Self-directed orofacial grooming promotes social attraction in mice via chemosensory communication


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Self-grooming is a stereotyped behavior displayed by nearly all animals. Among other established functions, self-grooming is implicated in social communication. However, whether self-grooming specifically influences behaviors of nearby individuals has not been directly tested, partly because of the technical challenge of inducing self-grooming in a reliable and temporally controllable manner. We recently found that optogenetic activation of dopamine D3 receptor expressing neurons in the ventral striatal islands of Calleja robustly induces orofacial grooming in mice. Using this optogenetic manipulation, here we demonstrate that observer mice exhibit social preference for mice that groom more regardless of biological sex. Moreover, grooming-induced social attraction depends on volatile chemosensory cues broadcasted from grooming mice. Collectively, our study establishes self-grooming as a means of promoting social attraction among mice via volatile cues, suggesting an additional benefit for animals to allocate a significant amount of time to this behavior.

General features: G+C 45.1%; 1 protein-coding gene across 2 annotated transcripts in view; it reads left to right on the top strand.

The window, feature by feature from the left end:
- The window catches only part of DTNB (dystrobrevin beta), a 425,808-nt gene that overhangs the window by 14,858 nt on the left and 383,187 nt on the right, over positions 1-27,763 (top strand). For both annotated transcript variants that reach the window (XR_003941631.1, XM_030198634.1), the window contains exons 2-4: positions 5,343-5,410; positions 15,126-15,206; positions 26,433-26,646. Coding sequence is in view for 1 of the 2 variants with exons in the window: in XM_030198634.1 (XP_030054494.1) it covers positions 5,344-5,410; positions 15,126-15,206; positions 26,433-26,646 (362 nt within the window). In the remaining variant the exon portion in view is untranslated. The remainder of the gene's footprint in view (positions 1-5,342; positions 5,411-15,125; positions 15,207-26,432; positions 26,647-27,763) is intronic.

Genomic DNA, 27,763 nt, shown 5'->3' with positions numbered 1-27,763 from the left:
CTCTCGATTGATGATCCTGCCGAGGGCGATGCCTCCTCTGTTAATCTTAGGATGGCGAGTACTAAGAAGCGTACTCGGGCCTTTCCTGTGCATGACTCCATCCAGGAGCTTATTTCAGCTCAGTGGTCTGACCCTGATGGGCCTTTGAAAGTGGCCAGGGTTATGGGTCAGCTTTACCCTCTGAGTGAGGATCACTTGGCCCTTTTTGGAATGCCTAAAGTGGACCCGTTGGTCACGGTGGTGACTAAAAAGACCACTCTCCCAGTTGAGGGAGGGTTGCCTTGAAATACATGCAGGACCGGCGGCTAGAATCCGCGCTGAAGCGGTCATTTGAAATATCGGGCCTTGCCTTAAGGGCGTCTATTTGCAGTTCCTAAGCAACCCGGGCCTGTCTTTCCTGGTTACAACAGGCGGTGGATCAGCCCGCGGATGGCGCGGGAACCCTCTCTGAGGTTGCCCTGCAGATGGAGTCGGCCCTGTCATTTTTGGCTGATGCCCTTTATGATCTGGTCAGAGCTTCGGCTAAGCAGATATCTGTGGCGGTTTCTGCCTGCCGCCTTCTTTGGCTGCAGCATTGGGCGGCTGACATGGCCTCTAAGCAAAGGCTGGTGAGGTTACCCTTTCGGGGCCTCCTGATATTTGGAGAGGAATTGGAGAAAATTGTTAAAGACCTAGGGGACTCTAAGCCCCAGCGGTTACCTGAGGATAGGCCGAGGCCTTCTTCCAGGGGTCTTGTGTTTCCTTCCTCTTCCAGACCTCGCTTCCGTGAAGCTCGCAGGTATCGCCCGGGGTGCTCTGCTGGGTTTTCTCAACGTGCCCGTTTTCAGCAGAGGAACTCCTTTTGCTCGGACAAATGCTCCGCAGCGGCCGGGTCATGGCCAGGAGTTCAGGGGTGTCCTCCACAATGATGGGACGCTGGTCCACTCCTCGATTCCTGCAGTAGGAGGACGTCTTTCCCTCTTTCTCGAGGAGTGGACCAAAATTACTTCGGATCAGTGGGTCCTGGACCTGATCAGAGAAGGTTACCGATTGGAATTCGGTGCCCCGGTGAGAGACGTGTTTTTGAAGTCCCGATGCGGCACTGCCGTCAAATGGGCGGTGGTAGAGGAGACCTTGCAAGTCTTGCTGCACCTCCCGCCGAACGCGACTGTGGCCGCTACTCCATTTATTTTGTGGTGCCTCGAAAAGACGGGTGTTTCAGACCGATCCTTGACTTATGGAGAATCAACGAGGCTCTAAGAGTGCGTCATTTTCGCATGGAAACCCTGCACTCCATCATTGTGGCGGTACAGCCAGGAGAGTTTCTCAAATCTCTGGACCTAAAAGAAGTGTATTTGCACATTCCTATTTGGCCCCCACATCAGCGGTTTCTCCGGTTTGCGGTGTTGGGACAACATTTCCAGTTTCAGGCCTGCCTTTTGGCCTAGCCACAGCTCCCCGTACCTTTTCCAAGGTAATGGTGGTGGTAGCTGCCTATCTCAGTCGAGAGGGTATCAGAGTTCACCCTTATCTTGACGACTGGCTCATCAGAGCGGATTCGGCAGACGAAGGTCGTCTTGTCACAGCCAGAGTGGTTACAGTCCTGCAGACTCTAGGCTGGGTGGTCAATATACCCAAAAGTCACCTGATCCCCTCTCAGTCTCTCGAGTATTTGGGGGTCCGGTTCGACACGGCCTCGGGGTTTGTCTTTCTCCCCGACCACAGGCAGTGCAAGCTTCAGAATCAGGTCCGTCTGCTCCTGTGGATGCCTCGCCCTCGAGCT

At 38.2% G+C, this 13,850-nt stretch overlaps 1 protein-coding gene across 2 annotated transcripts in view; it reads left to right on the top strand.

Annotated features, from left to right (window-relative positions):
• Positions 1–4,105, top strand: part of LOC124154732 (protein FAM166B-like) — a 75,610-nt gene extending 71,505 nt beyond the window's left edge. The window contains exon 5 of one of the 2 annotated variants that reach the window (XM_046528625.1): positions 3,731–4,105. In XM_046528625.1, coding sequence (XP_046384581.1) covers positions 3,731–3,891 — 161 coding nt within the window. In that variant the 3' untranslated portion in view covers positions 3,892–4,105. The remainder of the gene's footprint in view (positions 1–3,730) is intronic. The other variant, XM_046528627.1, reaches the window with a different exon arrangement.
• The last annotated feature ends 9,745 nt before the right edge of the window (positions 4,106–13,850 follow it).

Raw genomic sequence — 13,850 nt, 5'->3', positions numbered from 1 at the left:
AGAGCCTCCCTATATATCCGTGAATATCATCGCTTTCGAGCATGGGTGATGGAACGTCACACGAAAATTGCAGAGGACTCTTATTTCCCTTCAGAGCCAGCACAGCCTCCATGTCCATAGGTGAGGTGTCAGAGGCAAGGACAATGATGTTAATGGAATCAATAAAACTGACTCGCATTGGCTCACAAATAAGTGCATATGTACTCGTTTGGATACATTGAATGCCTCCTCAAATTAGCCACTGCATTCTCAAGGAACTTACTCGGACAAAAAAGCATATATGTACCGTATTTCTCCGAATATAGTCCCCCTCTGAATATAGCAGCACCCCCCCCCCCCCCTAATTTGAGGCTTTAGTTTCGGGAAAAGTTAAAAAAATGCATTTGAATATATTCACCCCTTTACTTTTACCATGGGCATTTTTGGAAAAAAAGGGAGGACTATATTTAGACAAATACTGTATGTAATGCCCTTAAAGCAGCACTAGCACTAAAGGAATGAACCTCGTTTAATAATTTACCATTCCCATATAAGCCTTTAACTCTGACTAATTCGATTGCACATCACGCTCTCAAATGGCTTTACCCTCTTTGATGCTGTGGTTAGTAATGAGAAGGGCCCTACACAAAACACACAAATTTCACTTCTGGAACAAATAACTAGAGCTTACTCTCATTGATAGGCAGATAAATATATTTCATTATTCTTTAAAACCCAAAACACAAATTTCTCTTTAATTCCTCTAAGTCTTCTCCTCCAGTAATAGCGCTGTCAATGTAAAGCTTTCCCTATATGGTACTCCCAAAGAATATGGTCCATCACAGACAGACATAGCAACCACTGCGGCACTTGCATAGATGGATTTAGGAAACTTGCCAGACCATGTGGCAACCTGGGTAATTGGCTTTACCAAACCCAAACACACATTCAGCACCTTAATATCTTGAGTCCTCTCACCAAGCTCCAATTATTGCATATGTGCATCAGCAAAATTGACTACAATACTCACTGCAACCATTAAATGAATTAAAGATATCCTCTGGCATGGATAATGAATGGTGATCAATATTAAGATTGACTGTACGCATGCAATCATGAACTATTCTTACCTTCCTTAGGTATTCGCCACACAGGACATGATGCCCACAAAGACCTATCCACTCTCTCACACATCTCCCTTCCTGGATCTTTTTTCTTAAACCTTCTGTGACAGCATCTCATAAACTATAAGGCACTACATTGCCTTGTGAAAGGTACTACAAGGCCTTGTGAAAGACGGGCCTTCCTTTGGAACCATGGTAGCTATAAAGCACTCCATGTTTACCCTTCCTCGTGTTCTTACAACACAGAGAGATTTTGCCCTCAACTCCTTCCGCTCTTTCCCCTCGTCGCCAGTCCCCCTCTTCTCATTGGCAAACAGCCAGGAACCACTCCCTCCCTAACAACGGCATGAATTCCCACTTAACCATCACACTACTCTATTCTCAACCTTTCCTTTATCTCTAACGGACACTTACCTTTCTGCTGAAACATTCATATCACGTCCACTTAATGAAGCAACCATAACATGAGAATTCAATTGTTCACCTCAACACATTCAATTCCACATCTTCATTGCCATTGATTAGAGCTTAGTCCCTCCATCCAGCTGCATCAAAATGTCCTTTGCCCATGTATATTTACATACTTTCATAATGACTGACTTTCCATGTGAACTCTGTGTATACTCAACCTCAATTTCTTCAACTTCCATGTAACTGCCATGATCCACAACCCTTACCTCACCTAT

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Biological sciences,Neuroscience,Sensory neuroscience
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